Friday, September 30, 2011

Lark Rise to Candleford a Lovely English Little House on the Prairie

Brendan Coyle and Claudie Blakely. Fabulous actors who play Robert and Emma Timmins so invitingly -- the kind of married couple that makes marriage look attractive :)

Lark Rise to Candleford, is a tv series based on the book trilogy penned about her growing up years by Flora Thompson. (A word about the title: 'Lark Rise' is the name of the small hamlet our narrator is from and 'Candleford' the larger and more refined market town up the road to which she moves to take on work at the post office).

Always one to see parallels -- I can't help it -- I am reminded of the American tv show based loosely on Laura Ingalls Wilder's coming of age. The differences in setting are of course profound; comparing the American prairie frontier with the Oxfordshire countryside is not something I mean to do, though the time period, as the world shifts into a new age and our characters are a bit subject to it and a bit insulated from it, are quite similar.

The fresh optimistic approach and the strong compelling solid central families (the Ingalls and Timmins) are another parallel. As is the past remembered through the eyes of a smart, good and driven daughter. Lark Rise to Candleford is more subtle and nuanced than LHOTP and written to a more grown up audience, but both have similar pattern of story development each episode. There are challenges and sometimes sensitive topics, but things are almost always gently resolved by the end of the show. Often with strong moral themes prevailing and good carrying the day.

I was taken with Coyle and Blakely in episode 5 of season 1 when I saw it recently. Robert is a good pillar of the community hard working man with deep skill and passionate ability to work on better things. In this episode Timmins, while doing a routine masonry job for pay, gets distracted by the blank keystone above the door and begins to spend all his spare time carving it.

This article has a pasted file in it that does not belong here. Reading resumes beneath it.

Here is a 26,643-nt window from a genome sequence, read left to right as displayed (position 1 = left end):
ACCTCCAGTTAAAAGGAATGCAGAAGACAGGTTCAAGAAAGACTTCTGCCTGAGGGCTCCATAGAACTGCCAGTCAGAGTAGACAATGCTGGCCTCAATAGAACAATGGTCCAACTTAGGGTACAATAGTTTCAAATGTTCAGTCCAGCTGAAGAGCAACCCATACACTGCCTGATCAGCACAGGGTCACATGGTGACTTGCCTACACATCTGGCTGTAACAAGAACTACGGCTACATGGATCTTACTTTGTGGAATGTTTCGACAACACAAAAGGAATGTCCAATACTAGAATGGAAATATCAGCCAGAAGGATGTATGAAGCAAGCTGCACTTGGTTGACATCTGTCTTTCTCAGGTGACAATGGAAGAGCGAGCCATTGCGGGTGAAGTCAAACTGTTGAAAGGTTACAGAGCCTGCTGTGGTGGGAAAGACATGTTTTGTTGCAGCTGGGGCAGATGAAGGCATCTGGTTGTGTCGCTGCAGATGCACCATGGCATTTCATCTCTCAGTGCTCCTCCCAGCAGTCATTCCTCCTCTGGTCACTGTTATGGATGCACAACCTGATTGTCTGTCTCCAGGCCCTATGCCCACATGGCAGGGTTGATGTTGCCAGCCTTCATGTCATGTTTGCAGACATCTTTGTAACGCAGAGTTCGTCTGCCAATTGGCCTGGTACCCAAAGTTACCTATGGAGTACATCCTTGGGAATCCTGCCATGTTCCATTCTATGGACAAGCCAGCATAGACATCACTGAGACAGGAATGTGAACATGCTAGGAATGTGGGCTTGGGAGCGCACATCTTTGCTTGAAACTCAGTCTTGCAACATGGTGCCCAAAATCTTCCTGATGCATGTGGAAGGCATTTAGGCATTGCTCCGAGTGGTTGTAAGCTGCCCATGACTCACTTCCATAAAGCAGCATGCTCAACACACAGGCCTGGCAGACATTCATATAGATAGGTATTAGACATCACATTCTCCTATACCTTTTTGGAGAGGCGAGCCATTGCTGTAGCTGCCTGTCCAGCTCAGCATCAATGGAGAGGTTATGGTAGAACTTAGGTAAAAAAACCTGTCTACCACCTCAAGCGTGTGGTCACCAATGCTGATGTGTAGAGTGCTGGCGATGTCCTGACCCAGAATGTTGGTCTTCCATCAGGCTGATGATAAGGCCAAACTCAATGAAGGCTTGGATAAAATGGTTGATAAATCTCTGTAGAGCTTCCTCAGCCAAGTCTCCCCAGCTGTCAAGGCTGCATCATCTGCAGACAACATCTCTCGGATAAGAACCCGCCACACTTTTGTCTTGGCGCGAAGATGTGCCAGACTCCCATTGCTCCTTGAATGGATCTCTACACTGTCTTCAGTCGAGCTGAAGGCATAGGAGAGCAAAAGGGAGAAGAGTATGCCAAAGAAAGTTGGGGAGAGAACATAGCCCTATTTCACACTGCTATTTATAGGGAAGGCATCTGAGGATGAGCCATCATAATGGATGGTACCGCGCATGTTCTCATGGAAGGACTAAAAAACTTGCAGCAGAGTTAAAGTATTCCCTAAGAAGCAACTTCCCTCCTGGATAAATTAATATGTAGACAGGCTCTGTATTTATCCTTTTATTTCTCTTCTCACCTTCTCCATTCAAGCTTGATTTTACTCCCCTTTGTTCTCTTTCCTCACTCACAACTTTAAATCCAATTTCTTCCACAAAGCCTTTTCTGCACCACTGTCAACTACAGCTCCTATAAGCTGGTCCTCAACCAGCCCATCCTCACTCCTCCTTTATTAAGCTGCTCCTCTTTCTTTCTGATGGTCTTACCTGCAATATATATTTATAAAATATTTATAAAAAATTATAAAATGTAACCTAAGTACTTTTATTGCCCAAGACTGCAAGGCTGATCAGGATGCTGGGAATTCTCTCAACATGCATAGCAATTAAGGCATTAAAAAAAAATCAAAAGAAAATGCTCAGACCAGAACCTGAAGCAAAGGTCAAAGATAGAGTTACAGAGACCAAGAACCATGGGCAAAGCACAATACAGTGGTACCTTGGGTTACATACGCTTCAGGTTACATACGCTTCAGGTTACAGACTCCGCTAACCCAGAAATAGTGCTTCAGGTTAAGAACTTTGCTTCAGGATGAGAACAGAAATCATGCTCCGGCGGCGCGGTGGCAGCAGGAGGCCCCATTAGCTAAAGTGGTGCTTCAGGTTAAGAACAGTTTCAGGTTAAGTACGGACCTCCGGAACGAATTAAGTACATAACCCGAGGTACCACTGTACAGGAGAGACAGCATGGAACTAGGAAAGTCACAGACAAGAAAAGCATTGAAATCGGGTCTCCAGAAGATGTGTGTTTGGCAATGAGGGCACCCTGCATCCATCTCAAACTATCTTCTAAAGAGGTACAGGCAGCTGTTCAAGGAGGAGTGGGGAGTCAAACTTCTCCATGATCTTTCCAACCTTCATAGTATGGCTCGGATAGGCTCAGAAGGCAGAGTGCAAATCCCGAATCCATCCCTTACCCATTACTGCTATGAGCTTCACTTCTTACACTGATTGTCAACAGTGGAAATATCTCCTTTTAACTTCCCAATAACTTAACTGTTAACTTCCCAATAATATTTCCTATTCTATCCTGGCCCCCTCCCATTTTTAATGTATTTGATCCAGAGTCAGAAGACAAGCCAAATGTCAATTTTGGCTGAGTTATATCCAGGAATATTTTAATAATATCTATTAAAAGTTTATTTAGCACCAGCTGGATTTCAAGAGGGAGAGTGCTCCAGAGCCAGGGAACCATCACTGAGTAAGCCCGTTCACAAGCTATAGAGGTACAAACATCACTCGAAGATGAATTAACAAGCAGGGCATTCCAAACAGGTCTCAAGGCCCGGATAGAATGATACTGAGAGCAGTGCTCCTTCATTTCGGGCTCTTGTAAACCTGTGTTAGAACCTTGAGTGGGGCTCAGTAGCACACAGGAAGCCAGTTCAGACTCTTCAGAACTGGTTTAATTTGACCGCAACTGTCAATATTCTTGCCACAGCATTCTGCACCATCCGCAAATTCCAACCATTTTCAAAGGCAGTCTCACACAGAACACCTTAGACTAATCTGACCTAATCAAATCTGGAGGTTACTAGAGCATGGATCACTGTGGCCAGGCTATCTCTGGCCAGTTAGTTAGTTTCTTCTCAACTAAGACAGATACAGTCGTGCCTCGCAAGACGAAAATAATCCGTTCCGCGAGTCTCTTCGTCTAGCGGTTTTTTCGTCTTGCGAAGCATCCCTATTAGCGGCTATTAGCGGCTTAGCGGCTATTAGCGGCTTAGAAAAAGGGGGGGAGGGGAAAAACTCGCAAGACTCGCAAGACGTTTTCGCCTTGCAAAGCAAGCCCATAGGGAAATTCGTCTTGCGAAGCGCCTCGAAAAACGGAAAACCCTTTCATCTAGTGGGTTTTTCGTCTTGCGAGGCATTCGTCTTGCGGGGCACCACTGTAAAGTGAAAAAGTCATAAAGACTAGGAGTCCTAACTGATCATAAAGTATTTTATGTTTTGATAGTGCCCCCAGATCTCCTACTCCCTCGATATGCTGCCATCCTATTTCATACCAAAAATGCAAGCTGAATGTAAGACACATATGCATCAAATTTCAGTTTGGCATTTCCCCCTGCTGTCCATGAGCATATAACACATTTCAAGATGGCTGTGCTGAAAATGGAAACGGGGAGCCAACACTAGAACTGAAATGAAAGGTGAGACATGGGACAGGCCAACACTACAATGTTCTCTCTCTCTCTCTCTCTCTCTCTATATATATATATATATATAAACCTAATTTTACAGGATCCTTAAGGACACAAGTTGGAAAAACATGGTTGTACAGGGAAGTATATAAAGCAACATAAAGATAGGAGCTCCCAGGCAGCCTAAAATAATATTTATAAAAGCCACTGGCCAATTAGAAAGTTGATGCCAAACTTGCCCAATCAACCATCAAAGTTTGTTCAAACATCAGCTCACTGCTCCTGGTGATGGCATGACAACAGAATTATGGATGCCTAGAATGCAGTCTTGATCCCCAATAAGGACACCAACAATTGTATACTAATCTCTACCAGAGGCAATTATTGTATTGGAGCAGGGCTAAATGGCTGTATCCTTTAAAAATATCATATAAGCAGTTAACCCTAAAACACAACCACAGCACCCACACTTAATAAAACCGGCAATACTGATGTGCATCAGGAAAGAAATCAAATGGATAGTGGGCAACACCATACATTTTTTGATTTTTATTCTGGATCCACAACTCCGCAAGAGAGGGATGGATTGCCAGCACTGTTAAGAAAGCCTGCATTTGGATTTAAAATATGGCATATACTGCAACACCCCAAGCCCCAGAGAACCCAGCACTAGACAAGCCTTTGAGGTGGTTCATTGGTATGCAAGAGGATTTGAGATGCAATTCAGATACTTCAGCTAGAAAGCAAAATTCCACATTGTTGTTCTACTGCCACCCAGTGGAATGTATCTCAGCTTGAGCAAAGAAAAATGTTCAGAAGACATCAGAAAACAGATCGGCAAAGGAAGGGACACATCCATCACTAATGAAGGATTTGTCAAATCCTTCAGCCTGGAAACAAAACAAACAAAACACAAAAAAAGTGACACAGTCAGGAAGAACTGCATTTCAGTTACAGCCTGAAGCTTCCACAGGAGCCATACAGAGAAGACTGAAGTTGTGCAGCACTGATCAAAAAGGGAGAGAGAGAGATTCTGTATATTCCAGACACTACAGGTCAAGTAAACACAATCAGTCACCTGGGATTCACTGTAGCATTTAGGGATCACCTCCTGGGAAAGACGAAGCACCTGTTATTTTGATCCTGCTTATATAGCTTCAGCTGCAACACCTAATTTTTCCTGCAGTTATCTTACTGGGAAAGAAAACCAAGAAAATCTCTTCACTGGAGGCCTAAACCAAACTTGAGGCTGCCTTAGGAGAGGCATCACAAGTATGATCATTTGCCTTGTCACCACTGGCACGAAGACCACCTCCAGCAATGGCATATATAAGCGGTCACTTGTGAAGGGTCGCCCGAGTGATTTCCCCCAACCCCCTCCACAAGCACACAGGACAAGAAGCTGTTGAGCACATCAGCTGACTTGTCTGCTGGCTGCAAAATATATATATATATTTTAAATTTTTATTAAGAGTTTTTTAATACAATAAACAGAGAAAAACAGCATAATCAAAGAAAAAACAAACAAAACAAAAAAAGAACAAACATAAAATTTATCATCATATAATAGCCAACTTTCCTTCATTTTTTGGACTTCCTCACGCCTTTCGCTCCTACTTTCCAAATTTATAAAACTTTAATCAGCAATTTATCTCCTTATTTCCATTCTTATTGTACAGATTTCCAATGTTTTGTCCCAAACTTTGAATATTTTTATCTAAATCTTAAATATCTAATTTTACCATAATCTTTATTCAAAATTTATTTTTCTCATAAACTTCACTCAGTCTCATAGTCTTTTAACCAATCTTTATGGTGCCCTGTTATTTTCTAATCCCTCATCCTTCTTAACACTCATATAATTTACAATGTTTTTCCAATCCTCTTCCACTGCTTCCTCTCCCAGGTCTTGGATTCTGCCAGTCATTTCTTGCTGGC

His wife is in turmoil over lack of money, not knowing what he's been spending his time on but knowing it is not bringing in wages. She is stressed about feeding their large family and she spreads her torment to him.

"Why did you marry me? Why does a woman choose a man for what he is!? His passions and strengths?  - and then one by one take these things away from him." Coyle's performance here is beautiful.

By he's not an ordinary man and she's not an ordinary woman ... because he can verbalize this frustration and manage to do it with love as well as distress and she can hear him, understand and relent. Claudie and Brendan give so much sympathy to their characters you feel their pain and love and see both their positions. Wonderful. And because this is Lark Rise, good things happen for them :) The hard work and attention to artistic quality pay off financially as well as intrinsically when the lord of the manor house sees his talent and gives Timmins work repairing sculptures. Our couple endures and rejoices together and the moral of "following your bliss" is a strong happy message.

1 comment:

  1. "Why did you marry me? Why does a woman choose a man for what he is!? His passions and strengths? - and then one by one take these things away from him."
    This scene springs to mind everytime I hear a woman in a relationship being totally unreasonable.

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